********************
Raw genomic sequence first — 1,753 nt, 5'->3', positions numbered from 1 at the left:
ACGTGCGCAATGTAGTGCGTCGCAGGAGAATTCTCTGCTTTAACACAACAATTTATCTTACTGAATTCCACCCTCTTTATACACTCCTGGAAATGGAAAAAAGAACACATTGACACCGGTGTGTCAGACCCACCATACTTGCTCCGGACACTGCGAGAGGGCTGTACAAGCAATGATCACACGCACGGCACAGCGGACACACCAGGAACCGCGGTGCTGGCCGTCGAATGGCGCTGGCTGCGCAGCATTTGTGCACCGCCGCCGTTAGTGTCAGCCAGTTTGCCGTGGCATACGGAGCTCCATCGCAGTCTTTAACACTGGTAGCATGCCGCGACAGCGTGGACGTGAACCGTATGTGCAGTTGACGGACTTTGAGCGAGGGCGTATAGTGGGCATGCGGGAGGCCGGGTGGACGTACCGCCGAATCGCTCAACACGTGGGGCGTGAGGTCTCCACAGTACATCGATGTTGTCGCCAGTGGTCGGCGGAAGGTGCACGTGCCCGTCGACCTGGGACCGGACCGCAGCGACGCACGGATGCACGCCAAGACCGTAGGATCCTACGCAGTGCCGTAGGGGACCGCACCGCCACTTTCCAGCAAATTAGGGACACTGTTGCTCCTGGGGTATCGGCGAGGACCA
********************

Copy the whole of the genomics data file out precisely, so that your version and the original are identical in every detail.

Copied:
Raw genomic sequence first — 1,753 nt, 5'->3', positions numbered from 1 at the left:
ACGTGCGCAATGTAGTGCGTCGCAGGAGAATTCTCTGCTTTAACACAACAATTTATCTTACTGAATTCCACCCTCTTTATACACTCCTGGAAATGGAAAAAAGAACACATTGACACCGGTGTGTCAGACCCACCATACTTGCTCCGGACACTGCGAGAGGGCTGTACAAGCAATGATCACACGCACGGCACAGCGGACACACCAGGAACCGCGGTGCTGGCCGTCGAATGGCGCTGGCTGCGCAGCATTTGTGCACCGCCGCCGTTAGTGTCAGCCAGTTTGCCGTGGCATACGGAGCTCCATCGCAGTCTTTAACACTGGTAGCATGCCGCGACAGCGTGGACGTGAACCGTATGTGCAGTTGACGGACTTTGAGCGAGGGCGTATAGTGGGCATGCGGGAGGCCGGGTGGACGTACCGCCGAATCGCTCAACACGTGGGGCGTGAGGTCTCCACAGTACATCGATGTTGTCGCCAGTGGTCGGCGGAAGGTGCACGTGCCCGTCGACCTGGGACCGGACCGCAGCGACGCACGGATGCACGCCAAGACCGTAGGATCCTACGCAGTGCCGTAGGGGACCGCACCGCCACTTTCCAGCAAATTAGGGACACTGTTGCTCCTGGGGTATCGGCGAGGACCA